The following is a guest post by Fred, CEO at finder.com.
Americans know how to holiday, but while they seem to have nailed the whole ‘sitting on the beach, sipping a mojito’ part of kicking back, there’s an equally important aspect that it appears we’re overlooking: how you’re going to pay back that watered-down Bacardi. Welcome to debt lag.
Originally coined by Australian site finder.com.au, debt lag has been widely adopted as the financial burden that’s accumulated from overspending on credit while travelling. For America as a nation, that figure currently sits at $3.1 billion in interest accrued just from holiday credit cards. In fact, there are a few red flags that show we need to plan repayments just as carefully as we book our flights.
The Younger You Are, the More Likely You’ll Give Up Hope
A nation-wide study by finder.com recently revealed the state of America’s debt lag, and as it turns out, younger jet-setters tend to be more resigned to never repay their holiday debts. Nearly one in three (32%) of 18-29 year olds believe they will never repay their debts, while 36% of those in the next age bracket, 30-44, also have the same mindset.
From these findings, a central question arises: what’s the point of a once-off holiday if it means a potential lifetime of repayments?
Repayments: Diminish Your Quality of Life, or Be Smart
As it currently stands, a quarter of holidaying Americans plan on repaying their credit cards through reducing shopping spending and going out, while just 2% plan on utilising a balance transfer credit card. This is a glaring red flag as these types of cards are specifically designed for managing debt and providing a period of relief in which you can gain the upper hand on repayments. Alternatively debt consolidation loans can roll your numerous smaller debts into one low rate – unfortunately the same amount of us are actually considering using them.
This becomes even more alarming that the same amount of people would be willing to put themselves through paid clinical trial in order to get on top of their debt. Why are we being so extreme in our repayment planning? It’s time to review the tools available to you.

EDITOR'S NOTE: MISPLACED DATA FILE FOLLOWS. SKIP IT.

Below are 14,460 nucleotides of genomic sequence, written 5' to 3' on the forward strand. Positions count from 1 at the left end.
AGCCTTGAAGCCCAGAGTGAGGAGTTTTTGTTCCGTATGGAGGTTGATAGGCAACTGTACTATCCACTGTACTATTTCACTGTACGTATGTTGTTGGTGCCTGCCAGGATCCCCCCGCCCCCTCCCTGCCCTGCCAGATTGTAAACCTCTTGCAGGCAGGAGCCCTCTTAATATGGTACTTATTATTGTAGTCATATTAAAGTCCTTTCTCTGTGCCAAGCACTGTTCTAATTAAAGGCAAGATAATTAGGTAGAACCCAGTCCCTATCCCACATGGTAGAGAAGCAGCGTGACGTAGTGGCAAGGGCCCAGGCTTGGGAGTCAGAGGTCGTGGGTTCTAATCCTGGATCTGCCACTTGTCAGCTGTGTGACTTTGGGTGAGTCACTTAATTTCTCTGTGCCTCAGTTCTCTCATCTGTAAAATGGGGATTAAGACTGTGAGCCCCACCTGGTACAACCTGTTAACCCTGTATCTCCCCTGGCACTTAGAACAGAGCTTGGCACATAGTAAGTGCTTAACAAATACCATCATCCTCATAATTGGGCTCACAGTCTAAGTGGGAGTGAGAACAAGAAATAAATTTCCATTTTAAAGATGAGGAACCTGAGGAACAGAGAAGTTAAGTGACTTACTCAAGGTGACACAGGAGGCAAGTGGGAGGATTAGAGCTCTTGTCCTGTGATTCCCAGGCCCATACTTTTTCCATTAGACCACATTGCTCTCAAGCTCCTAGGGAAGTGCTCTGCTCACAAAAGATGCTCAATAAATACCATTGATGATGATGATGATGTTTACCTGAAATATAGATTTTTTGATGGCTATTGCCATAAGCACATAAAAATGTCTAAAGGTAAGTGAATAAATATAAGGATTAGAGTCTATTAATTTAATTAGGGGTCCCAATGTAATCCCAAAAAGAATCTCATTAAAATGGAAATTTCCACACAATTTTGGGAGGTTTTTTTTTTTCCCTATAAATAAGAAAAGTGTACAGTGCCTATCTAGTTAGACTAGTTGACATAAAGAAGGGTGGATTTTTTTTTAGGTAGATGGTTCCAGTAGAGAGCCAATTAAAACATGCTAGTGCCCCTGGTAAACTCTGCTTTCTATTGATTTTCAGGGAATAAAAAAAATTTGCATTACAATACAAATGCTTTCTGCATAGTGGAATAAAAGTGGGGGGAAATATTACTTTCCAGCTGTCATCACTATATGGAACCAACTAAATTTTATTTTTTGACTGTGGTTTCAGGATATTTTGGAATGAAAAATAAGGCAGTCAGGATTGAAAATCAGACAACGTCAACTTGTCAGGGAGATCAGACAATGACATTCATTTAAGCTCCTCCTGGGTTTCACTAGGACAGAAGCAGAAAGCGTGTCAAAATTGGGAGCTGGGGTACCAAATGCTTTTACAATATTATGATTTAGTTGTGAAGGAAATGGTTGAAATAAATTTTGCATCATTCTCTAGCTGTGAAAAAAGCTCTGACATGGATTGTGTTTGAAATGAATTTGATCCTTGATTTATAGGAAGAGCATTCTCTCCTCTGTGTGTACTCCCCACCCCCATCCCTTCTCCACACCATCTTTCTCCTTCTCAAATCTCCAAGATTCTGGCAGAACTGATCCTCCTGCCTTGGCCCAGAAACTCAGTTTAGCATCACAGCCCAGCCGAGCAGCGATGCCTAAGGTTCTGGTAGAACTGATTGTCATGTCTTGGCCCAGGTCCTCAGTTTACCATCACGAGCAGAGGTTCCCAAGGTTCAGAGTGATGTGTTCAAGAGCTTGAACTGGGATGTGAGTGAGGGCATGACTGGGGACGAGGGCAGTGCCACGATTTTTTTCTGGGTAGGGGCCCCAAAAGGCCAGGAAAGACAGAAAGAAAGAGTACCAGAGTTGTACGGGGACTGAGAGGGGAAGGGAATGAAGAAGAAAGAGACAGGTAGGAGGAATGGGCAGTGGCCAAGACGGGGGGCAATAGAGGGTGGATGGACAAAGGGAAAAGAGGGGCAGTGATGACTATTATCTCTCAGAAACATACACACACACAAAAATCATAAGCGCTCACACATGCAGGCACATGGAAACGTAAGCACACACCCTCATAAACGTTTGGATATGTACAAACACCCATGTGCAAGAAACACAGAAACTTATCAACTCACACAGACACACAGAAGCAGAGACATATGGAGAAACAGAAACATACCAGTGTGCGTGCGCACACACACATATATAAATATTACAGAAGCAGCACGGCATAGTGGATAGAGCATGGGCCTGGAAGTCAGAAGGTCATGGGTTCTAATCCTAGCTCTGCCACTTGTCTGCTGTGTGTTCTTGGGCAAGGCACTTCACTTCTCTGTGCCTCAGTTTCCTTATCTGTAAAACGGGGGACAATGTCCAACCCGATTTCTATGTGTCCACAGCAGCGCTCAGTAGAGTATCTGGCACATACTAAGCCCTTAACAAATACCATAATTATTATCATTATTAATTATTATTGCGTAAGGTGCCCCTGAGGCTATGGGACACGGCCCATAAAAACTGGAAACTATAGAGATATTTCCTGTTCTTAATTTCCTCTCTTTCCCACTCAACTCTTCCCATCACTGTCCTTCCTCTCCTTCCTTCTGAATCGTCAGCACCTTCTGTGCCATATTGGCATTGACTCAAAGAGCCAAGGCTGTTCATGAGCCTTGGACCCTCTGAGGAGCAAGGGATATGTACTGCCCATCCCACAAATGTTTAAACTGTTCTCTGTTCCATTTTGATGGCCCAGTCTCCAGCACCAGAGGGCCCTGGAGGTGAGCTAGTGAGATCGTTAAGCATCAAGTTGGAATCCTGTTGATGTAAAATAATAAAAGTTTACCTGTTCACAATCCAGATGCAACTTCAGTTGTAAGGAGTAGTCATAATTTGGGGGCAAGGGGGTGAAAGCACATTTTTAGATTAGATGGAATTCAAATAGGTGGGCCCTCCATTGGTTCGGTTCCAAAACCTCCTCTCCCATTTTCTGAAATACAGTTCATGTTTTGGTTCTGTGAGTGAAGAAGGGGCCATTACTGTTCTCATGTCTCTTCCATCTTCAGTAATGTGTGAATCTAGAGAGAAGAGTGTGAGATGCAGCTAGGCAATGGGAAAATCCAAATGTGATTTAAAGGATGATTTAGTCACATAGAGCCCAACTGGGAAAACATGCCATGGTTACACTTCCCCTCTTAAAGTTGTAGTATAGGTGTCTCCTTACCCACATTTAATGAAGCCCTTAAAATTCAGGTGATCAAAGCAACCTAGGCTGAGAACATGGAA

There is Some Good News
The three biggest travel ripoffs, as voted by US travellers, are:
- Excess baggage charges: 25%
- Being charged tourist prices by locals: 15%
- ATM withdrawal fees/credit card charges: 15%
And they’re all completely avoidable – that’s more than half of the most common travel gripes out of the way if you’re smart. Here’s a quick cheat sheet on how beat them:
- Find complimentary baggage services: If you compare the many baggage handling options you can find ones with waived or minimal fees, but it’s up to you to do the hard yards here. Worst case scenario, demand a discount/waived fee from your current service provider – you’re already paying them, so why should you be getting charged fees?
- Act local, pay upfront: This one might be a bit trickier, but knowing where the locals shop and always paying for goods and services upfront are two strong points to begin with. If you’re planning an elephant ride, for example, don’t wait until you’re on its back and leaning over the top of a mountain to ask for the bill.
- Find suitable credit cards: There are numerous credit cards in the market designed for travel, that waive atm and foreign conversion fees. Grabbing one of these for your travels could not only save you every time you hit the ATM, it could make carrying funds around a lot safer and hassle-free. It’s also a key consideration if you’re heading off in a group and want one central, fee-free place to house your funds.
Fred Schebesta is the CEO of the newly launched finder.com, a website that helps Americans make better informed financial decisions. Catch him on Twitter @schebesta